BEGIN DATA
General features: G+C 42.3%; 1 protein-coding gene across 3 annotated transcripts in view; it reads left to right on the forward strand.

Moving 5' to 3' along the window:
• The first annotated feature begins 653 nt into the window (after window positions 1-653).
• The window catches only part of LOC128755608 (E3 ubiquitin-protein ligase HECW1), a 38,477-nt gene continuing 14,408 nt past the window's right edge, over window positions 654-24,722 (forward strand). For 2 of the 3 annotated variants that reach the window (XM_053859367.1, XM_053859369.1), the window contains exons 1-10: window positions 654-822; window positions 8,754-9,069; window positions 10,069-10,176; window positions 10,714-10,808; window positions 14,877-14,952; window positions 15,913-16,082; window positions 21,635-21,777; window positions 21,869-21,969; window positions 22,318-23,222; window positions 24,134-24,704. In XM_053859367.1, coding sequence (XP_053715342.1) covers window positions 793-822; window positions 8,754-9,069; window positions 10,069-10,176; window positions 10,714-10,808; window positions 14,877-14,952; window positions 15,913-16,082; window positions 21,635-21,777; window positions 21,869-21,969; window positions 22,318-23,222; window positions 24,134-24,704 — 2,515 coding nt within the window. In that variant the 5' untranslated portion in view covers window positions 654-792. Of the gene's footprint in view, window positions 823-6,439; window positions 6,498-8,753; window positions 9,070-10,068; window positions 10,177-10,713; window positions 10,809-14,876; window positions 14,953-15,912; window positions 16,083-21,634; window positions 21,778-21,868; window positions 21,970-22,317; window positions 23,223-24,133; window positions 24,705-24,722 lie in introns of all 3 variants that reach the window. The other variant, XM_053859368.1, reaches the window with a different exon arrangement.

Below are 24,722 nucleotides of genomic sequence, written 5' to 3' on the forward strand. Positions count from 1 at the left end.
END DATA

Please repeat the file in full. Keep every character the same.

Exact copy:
General features: G+C 42.3%; 1 protein-coding gene across 3 annotated transcripts in view; it reads left to right on the forward strand.

Moving 5' to 3' along the window:
• The first annotated feature begins 653 nt into the window (after window positions 1-653).
• The window catches only part of LOC128755608 (E3 ubiquitin-protein ligase HECW1), a 38,477-nt gene continuing 14,408 nt past the window's right edge, over window positions 654-24,722 (forward strand). For 2 of the 3 annotated variants that reach the window (XM_053859367.1, XM_053859369.1), the window contains exons 1-10: window positions 654-822; window positions 8,754-9,069; window positions 10,069-10,176; window positions 10,714-10,808; window positions 14,877-14,952; window positions 15,913-16,082; window positions 21,635-21,777; window positions 21,869-21,969; window positions 22,318-23,222; window positions 24,134-24,704. In XM_053859367.1, coding sequence (XP_053715342.1) covers window positions 793-822; window positions 8,754-9,069; window positions 10,069-10,176; window positions 10,714-10,808; window positions 14,877-14,952; window positions 15,913-16,082; window positions 21,635-21,777; window positions 21,869-21,969; window positions 22,318-23,222; window positions 24,134-24,704 — 2,515 coding nt within the window. In that variant the 5' untranslated portion in view covers window positions 654-792. Of the gene's footprint in view, window positions 823-6,439; window positions 6,498-8,753; window positions 9,070-10,068; window positions 10,177-10,713; window positions 10,809-14,876; window positions 14,953-15,912; window positions 16,083-21,634; window positions 21,778-21,868; window positions 21,970-22,317; window positions 23,223-24,133; window positions 24,705-24,722 lie in introns of all 3 variants that reach the window. The other variant, XM_053859368.1, reaches the window with a different exon arrangement.

Below are 24,722 nucleotides of genomic sequence, written 5' to 3' on the forward strand. Positions count from 1 at the left end.